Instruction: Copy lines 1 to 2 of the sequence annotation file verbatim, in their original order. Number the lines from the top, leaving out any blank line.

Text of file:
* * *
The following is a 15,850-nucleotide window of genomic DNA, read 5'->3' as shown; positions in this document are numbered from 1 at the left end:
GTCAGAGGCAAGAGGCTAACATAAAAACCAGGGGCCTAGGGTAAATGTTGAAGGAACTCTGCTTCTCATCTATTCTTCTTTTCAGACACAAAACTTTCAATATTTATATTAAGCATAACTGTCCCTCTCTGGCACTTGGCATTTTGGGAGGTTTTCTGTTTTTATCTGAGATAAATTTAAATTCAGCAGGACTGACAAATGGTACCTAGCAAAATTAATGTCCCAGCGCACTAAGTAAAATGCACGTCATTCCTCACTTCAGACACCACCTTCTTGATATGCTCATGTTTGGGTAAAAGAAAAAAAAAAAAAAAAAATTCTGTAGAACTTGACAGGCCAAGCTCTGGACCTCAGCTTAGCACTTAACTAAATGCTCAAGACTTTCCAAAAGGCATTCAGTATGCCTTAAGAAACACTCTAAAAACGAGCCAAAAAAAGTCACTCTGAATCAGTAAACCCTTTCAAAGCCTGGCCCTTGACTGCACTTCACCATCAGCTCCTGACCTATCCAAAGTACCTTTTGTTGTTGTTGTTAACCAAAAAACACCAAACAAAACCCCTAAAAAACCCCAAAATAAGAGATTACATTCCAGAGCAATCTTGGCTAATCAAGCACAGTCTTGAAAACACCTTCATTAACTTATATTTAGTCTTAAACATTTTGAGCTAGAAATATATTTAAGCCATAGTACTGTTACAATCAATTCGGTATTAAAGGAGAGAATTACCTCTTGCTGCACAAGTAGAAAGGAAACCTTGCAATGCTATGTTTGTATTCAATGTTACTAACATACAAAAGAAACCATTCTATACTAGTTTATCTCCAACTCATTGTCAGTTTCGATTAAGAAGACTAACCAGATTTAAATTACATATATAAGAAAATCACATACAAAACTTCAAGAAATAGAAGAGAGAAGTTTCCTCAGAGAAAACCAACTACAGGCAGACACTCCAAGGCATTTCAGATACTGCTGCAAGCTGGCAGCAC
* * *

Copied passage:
The following is a 15,850-nucleotide window of genomic DNA, read 5'->3' as shown; positions in this document are numbered from 1 at the left end:
GTCAGAGGCAAGAGGCTAACATAAAAACCAGGGGCCTAGGGTAAATGTTGAAGGAACTCTGCTTCTCATCTATTCTTCTTTTCAGACACAAAACTTTCAATATTTATATTAAGCATAACTGTCCCTCTCTGGCACTTGGCATTTTGGGAGGTTTTCTGTTTTTATCTGAGATAAATTTAAATTCAGCAGGACTGACAAATGGTACCTAGCAAAATTAATGTCCCAGCGCACTAAGTAAAATGCACGTCATTCCTCACTTCAGACACCACCTTCTTGATATGCTCATGTTTGGGTAAAAGAAAAAAAAAAAAAAAAAATTCTGTAGAACTTGACAGGCCAAGCTCTGGACCTCAGCTTAGCACTTAACTAAATGCTCAAGACTTTCCAAAAGGCATTCAGTATGCCTTAAGAAACACTCTAAAAACGAGCCAAAAAAAGTCACTCTGAATCAGTAAACCCTTTCAAAGCCTGGCCCTTGACTGCACTTCACCATCAGCTCCTGACCTATCCAAAGTACCTTTTGTTGTTGTTGTTAACCAAAAAACACCAAACAAAACCCCTAAAAAACCCCAAAATAAGAGATTACATTCCAGAGCAATCTTGGCTAATCAAGCACAGTCTTGAAAACACCTTCATTAACTTATATTTAGTCTTAAACATTTTGAGCTAGAAATATATTTAAGCCATAGTACTGTTACAATCAATTCGGTATTAAAGGAGAGAATTACCTCTTGCTGCACAAGTAGAAAGGAAACCTTGCAATGCTATGTTTGTATTCAATGTTACTAACATACAAAAGAAACCATTCTATACTAGTTTATCTCCAACTCATTGTCAGTTTCGATTAAGAAGACTAACCAGATTTAAATTACATATATAAGAAAATCACATACAAAACTTCAAGAAATAGAAGAGAGAAGTTTCCTCAGAGAAAACCAACTACAGGCAGACACTCCAAGGCATTTCAGATACTGCTGCAAGCTGGCAGCAC